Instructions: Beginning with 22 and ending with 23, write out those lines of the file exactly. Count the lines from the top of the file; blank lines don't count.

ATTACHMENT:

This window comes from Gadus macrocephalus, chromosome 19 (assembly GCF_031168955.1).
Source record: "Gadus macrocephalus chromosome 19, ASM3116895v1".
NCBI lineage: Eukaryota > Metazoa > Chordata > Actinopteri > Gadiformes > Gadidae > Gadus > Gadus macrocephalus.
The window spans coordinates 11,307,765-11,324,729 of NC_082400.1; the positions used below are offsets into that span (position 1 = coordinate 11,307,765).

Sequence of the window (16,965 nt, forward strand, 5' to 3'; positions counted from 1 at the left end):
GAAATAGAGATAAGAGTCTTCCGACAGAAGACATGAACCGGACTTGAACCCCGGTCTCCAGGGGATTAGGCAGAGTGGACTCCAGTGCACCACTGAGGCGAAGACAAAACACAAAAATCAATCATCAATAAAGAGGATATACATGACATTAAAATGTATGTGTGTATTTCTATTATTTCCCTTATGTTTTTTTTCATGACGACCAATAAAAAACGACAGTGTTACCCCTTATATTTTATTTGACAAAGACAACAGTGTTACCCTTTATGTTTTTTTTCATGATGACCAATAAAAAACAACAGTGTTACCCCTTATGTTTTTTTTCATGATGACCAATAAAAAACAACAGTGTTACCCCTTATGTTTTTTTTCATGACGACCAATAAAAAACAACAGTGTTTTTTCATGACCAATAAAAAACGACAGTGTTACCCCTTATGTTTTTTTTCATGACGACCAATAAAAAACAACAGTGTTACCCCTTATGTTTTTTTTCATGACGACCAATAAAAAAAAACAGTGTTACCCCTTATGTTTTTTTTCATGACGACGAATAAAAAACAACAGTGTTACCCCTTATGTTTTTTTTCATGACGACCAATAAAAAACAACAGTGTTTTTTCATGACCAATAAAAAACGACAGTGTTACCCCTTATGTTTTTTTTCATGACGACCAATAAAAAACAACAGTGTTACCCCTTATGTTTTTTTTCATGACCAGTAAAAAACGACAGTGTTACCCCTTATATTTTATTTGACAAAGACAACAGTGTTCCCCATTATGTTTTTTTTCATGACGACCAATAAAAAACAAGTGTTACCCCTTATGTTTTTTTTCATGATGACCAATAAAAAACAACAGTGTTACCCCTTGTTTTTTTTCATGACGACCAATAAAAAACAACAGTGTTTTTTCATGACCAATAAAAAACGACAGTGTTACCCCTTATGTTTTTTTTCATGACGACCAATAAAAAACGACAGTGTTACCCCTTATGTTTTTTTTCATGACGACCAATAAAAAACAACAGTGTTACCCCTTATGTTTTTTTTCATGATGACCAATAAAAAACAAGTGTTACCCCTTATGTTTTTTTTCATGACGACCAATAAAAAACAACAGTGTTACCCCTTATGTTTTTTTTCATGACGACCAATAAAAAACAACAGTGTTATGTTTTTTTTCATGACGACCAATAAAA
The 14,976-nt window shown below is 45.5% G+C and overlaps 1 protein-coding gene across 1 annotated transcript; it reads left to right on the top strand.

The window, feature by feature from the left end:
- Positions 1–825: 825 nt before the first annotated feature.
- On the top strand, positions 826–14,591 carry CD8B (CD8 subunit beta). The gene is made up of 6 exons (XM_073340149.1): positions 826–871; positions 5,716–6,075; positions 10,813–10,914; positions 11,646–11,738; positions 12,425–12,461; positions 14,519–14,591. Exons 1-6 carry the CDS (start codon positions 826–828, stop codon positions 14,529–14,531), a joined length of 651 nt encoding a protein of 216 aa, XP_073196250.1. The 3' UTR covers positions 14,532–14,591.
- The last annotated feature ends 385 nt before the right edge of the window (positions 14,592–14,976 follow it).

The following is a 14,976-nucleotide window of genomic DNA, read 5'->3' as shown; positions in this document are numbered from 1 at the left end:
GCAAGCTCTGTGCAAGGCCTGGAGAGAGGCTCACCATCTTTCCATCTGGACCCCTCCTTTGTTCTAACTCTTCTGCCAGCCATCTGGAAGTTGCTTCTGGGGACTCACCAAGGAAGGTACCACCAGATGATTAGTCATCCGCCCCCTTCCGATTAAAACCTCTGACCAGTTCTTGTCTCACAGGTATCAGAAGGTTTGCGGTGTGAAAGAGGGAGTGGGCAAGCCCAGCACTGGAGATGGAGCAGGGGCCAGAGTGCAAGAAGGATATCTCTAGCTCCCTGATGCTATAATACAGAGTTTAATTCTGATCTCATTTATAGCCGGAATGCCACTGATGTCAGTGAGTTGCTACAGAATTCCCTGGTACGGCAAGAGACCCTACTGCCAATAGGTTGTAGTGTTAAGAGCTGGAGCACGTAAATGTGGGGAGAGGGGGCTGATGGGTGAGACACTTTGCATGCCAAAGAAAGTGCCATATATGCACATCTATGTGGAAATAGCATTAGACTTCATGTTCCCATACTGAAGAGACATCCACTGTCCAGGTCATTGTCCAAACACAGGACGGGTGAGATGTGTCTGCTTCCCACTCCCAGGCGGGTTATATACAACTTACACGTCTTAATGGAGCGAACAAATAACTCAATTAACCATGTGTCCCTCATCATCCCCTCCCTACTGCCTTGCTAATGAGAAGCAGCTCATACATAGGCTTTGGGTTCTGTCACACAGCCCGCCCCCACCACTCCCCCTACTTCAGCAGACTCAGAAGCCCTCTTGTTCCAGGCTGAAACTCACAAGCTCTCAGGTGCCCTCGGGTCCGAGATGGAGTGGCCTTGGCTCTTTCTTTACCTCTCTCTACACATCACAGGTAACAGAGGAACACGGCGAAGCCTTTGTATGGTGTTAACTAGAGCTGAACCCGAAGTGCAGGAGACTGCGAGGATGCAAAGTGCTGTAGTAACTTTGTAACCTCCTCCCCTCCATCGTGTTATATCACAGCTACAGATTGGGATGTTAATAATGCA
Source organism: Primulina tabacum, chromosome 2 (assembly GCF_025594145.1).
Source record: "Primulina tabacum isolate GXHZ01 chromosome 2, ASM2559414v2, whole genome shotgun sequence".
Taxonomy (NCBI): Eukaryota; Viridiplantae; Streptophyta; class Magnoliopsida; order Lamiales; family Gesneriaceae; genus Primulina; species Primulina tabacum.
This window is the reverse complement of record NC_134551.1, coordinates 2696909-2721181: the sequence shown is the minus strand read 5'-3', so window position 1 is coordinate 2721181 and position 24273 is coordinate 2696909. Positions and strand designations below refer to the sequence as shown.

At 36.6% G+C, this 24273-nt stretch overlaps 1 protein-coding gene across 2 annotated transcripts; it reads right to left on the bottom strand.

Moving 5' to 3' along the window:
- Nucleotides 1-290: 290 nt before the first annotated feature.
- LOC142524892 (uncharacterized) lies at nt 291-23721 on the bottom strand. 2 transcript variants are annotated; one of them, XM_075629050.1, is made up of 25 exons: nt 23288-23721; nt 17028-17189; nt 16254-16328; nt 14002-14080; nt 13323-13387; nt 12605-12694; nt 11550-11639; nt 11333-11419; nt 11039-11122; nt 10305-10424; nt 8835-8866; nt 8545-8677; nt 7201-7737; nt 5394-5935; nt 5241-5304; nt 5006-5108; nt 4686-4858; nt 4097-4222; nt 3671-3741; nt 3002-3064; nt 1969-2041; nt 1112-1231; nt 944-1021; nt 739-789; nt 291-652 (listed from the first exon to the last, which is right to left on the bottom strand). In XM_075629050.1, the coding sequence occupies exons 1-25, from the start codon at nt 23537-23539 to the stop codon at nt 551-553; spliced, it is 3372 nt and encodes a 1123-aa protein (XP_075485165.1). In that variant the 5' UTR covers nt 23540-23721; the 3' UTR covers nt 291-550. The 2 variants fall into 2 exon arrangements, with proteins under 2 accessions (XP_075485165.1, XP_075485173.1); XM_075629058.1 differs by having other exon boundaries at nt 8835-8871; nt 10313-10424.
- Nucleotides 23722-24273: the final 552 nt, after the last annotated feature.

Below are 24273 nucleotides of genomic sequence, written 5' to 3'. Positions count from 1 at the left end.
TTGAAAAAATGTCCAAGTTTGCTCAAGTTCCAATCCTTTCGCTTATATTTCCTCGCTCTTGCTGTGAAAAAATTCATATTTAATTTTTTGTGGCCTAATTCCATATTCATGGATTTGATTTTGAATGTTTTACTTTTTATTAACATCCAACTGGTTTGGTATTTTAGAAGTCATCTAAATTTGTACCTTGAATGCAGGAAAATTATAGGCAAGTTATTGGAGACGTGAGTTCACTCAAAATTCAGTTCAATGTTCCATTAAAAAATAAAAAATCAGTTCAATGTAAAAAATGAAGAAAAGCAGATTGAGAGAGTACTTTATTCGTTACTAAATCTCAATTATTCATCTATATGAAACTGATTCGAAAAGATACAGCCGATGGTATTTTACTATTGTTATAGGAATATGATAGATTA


- Nucleotides 23722-24273: the final 552 nt, after the last annotated feature.

Below are 24273 nucleotides of genomic sequence, written 5' to 3'. Positions count from 1 at the left end.